Roads? Where we’re going, we don’t need roads.
As our lives fill up with more and more responsibilities, it becomes an increasingly rare thing for a book we’ve actually read (or, well, listened to) to make its way to the big screen. Such is the case with Ernest Cline‘s Ready Player One, however, in truth, the book name checks so much ’80s pop culture that truly reproducing it would’ve been an impossible task. Enter Steven Spielberg, who attempts at adapting the novel into a little more than two hours on the big screen.
In 2045, the real world sucks big time. To combat this, people spend much of their lives in the OASIS, a massive virtual reality world that plays host to gamers across the globe. With the passing of co-founder James Halliday, however, even the OASIS has changed with a huge corporation known as IOI (Innovative Online Industries) sending operatives in to collect valuable objects and leveraging real-world debt to essentially enslave people.
IOI’s ultimate goal is to hunt down three keys left behind by Halliday as the first person (or company) to successfully do this will gain full control of the OASIS. After years of no one finding even the first key, Wade Watts (Tye Sheridan), known as Parzival, finally unravels the clue that leads him to it. His good fortune is shared with online friends Art3mis (Olivia Cooke) and Aech (Lena Waithe), but their progress draws the full attention of IOI.
Led by CEO Nolan Sorrento (Ben Mendelsohn), IOI and its legion of “Sixers” will do anything to reach the endgame first, whether in the OASIS or the real world. Now, with his life very much in danger, Wade and his friends must find a way to come together to stop IOI from solving Halliday’s puzzles and taking control of the world’s most valuable commodity.
Obviously there’s only so much you can cram into a film, but Cline’s world is cleverly constructed, as is Spielberg’s vision of it. There’s a unique look to everything within the OASIS, and even with all the ’80s references from the book that had to be left out for obvious reasons, there’s still loads of nostalgic cameos sprinkled throughout the film. The set pieces, in particular The Shining‘s Overlook Hotel, are really well done.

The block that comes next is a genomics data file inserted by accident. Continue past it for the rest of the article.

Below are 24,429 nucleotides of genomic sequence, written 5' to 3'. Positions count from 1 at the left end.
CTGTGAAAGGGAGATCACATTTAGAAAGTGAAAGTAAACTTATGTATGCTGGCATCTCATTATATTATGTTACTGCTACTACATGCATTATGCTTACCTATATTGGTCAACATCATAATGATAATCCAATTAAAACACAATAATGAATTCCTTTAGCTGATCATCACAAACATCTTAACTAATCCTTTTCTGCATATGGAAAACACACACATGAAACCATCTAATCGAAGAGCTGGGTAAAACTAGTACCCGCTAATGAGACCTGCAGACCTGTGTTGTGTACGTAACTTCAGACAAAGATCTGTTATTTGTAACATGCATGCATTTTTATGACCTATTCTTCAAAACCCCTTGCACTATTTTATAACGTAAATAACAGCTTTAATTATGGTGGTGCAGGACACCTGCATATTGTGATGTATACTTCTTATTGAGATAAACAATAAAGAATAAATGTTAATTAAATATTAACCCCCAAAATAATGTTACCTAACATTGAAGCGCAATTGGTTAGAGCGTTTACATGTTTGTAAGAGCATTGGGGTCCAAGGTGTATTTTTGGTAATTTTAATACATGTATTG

While there are some issues here and there, the pacing is generally good, though the time spent inside the OASIS is unquestionably the most enjoyable. That’s due in no small part to the virtual clash between good and evil feeling much more feasible than what happens in the real world in which a group of teenagers/young adults facing down a cutthroat corporation wouldn’t work so well.
Mendelsohn, fresh off his turn as Director Krennic in Rogue One, strikes the right balance of nefarious and bumbling, making him a threat that you want to see defeated without becoming a one-note villain. He’s the best of the cast, though leads Sheridan and Cooke ably handle their roles as well. Simon Pegg also has a fun turn as Halliday’s partner Ogden Morrow.
With a pronounced focus on the action there’s precious little time for character development outside of the Parzival/Art3mis relationship and Sorrento’s obsession with winning the contest at all costs. Ready Player One is already over two hours long, but it wouldn’t have hurt it to add another 10 or so minutes of plot/character-focused content just to deepen the world and offer more down time between action.
When you get down to it, there’s an odd message at the heart of the film that the real world has gotten so bad that the only way to live is to get away from it. Within that, everyone’s motivation is to gain control of the OASIS, and while the stakes are made clear (Parzival will use his status for good, Sorrento for profit) there’s zero mention of how any of it will help the many problems in the real world.
THE BONUS FEATURES
Around two hours of special features are on offer, highlighted by an hour-long Game Changer “making of” documentary littered with cast interviews, behind the scenes footage and things of that nature. The others are shorter, more focused extras like sound design and, of course, the film’s many visual effects. It’s a decent selection, but nothing particularly stands out.
While lacking in depth, Ready Player One succeeds as an action-packed, nostalgia-fueled ride that provides an entertaining couple of hours.